Guest Post by:
Mike Henry, Chief Instigator
Lead Change Group
One thing I’ve noticed in leadership discussions lately surrounds the idea that everyone is a leader. Some established, experienced leaders withdraw from the idea quickly. “Too many cooks spoil the soup.” Or, “Someone has to be in charge.” How does anyone expect to get anything done when everyone thinks they’re the leader?
Room at the top
In a hierarchical organization, there is only one box at the top. Everyone can’t be in-charge. Someone must be ultimately responsible for what happens on a team. But must everyone else be impotent? Must everyone else wait until a box on the diagram above them opens?
When we were kids, we didn’t have org charts. Whoever showed up played. Sure there were some kids who didn’t get chosen early, but generally, at least in my circles, leadership was a function first of showing up and then either having the ball or having the best idea of which game to play.
New, organic, character-based leaders lead from who they are. It causes some concern in fear-based position-focused organizations, but generally organizations and leaders appreciate individuals who accept responsibility, act like owners , and avoid blaming others or acting like victims. We appreciate people who demonstrate initiative.
But the old top-down org chart just doesn’t create a naturally conducive environment for that type of leadership. We can talk about empowerment and initiative and creativity but there is always this looming idea that someone further up the ladder will stop anything they believe is unnecessary.
New Leaders Avoid Hierarchies
New leaders form something more similar to a tribe or a community. It’s based on connections. In fact, I’d go so far as to suggest that the new org structure is more of a project matrix. Seth Godin and others have suggested that everything is now a project. Your vacation is a project, and so is your current job. In a few weeks or months or years, you’ll get involved in another project (or job). Everything is more temporary that we like to think, unless we’re miserable and then everything is less temporary than we’d like.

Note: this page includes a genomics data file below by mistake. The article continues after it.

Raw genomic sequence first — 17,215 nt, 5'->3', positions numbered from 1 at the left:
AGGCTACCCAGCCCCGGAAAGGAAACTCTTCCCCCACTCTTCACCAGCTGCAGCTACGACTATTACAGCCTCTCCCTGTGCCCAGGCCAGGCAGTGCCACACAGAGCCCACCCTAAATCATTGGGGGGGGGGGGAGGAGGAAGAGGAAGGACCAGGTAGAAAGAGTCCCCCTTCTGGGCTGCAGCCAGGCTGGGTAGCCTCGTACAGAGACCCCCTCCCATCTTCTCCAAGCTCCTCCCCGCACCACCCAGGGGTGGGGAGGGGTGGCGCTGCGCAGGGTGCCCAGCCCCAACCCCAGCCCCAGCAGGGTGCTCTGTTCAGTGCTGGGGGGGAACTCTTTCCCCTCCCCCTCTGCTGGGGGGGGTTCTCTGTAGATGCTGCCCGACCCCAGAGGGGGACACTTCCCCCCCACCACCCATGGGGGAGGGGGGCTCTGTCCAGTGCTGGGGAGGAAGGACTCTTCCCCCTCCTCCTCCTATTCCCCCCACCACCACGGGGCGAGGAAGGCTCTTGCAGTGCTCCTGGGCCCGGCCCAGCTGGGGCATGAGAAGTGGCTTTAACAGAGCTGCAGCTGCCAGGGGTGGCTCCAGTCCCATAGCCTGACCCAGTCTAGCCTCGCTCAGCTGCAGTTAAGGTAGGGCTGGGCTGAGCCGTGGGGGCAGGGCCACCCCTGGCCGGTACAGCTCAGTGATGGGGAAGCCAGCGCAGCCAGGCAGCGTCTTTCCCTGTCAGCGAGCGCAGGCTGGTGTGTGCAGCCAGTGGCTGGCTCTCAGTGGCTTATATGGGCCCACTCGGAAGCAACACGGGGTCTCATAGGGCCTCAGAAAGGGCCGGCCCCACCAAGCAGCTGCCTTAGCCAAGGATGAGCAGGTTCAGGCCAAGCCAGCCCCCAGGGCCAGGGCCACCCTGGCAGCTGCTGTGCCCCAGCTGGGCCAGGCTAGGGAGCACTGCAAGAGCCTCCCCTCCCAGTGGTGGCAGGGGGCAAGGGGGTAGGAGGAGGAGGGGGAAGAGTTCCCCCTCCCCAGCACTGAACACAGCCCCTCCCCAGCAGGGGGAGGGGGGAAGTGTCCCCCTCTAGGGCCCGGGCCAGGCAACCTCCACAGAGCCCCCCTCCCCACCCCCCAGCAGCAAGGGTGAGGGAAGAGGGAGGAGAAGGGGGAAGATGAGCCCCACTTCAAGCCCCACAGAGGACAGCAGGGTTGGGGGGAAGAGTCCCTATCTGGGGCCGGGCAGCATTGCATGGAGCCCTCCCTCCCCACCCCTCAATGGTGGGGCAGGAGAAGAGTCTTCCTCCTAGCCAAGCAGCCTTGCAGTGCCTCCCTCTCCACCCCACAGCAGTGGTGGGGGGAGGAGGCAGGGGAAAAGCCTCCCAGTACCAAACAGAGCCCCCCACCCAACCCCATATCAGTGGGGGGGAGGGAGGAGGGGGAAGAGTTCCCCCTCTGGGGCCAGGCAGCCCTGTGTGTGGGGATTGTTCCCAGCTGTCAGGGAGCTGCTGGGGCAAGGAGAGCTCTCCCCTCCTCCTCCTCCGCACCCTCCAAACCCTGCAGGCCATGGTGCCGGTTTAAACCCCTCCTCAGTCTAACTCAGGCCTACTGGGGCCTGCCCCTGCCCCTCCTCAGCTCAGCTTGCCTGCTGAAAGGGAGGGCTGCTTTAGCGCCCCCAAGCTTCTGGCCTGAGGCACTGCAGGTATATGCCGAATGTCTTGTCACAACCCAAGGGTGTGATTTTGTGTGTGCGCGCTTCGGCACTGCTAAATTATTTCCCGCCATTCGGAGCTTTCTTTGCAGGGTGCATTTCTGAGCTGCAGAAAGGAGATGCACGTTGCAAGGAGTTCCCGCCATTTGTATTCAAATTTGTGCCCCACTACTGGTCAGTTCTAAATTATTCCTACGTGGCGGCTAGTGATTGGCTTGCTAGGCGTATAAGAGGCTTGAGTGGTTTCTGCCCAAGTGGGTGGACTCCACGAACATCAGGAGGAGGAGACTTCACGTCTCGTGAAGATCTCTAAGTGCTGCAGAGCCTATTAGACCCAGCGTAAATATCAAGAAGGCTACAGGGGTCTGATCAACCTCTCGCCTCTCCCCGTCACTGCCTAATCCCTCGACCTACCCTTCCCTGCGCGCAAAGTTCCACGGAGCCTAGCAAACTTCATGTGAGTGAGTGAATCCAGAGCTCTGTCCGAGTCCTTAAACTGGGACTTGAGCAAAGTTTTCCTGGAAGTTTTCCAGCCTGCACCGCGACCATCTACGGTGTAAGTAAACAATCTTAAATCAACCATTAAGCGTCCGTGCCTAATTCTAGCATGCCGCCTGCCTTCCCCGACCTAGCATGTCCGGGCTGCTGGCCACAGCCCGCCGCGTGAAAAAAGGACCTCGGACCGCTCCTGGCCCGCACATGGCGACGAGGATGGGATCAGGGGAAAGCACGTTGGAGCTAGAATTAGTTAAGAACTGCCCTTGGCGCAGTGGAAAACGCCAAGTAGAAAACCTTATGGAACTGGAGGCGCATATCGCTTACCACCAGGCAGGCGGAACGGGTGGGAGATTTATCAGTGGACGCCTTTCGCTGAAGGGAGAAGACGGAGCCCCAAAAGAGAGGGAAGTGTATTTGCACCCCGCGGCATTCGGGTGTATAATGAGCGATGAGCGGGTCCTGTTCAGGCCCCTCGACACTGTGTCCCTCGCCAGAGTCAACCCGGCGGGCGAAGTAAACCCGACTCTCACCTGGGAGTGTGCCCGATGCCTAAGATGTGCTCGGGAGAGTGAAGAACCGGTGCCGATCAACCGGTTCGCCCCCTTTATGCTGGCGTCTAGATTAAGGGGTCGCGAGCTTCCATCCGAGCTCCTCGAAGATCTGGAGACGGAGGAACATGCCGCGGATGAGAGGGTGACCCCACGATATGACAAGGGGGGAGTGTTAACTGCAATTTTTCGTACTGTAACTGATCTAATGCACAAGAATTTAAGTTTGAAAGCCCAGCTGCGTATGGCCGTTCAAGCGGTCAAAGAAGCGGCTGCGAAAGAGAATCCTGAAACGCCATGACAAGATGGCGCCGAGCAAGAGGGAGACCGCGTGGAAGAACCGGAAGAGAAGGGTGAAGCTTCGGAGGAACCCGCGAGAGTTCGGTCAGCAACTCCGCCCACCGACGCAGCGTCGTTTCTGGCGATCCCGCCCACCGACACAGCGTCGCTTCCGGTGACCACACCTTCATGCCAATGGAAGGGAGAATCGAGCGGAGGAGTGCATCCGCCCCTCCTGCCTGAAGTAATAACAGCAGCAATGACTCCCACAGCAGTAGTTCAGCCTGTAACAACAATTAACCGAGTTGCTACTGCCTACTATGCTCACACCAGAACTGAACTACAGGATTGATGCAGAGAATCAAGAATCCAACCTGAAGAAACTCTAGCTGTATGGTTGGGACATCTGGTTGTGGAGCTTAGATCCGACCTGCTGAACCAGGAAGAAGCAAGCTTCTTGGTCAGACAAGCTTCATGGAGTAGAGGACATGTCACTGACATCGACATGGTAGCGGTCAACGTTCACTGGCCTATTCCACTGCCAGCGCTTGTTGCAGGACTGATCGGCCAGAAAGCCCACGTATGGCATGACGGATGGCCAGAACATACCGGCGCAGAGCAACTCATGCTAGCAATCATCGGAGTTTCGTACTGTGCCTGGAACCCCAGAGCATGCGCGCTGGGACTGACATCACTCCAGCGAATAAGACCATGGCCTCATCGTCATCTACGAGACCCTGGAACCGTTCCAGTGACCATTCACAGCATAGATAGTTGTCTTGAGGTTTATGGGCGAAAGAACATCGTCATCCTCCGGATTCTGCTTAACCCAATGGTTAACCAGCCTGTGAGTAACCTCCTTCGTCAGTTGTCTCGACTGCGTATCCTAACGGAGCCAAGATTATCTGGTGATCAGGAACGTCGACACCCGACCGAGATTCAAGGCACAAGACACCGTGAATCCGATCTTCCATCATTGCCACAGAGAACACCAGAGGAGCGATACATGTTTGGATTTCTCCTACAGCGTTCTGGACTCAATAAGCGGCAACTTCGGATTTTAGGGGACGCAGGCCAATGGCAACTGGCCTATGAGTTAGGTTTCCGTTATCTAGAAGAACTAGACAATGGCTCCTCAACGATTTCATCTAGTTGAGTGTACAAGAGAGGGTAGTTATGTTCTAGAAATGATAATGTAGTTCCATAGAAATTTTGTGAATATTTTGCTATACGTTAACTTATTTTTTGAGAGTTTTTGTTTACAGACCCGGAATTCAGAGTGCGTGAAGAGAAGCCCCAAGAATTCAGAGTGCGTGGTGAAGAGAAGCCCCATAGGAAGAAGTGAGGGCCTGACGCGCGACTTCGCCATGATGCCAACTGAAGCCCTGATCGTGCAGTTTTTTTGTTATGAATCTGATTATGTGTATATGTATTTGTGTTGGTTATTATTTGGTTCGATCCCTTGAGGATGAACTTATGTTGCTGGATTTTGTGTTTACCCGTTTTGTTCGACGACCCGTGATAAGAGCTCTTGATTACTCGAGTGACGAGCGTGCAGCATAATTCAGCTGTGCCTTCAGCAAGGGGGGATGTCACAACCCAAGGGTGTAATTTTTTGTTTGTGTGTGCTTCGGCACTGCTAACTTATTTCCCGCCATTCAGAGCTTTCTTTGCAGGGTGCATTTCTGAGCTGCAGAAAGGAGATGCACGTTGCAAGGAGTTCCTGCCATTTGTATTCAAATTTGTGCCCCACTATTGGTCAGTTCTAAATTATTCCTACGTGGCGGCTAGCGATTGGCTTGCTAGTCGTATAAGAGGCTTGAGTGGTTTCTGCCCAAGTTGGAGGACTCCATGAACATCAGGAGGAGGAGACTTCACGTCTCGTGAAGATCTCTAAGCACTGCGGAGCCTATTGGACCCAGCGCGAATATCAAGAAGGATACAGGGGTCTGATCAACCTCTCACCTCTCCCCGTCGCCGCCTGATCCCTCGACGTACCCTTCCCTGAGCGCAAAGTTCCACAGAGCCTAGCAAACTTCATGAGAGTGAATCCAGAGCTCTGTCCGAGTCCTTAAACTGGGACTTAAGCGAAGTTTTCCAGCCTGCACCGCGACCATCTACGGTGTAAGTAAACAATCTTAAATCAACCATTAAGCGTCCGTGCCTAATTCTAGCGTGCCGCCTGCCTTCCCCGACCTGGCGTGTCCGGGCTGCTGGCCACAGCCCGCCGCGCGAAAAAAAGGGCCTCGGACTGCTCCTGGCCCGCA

Connections are the new keys to getting things done. Project management is less about the project or the activities and more about who you can enlist, for how long, and what is their level of commitment. Your connections and your ability to mobilize those connections will determine your success. If the world is one big matrix, how you can connect and with whom are the key questions.
In Tribal Leadership, by Dave Logan, Jack King and Halee Fischer-Wright, the authors noticed something about the stage 4 and stage 5 tribes. The highest most productive tribes built what they called Triad Relationships. A triad relationship is a relationship where one person introduces persons two and three. Two and three go on to build a relationship that no longer requires person one to be involved. That’s a triad relationship.
Can you create connections that outlive your engagement? If we’re going to be leaders who connect and succeed in the new community-based non-hierarchical world, we need to have the confidence and the genuine concern for others that would allow us to enable these triad relationships. A series of triad relationships that exist over time and engage for various projects begins quickly to look like one huge matrix.
So how are you at creating triad relationships? Does your organization support triad relationships or does it still reinforce old-style co-dependent relationships> Can you point to some connections inside or outside your organization that have gone on to produce outcomes not involving you? I can. It’s rich and rewarding to see results from a partnership that you helped to create, even when you’re no longer involved.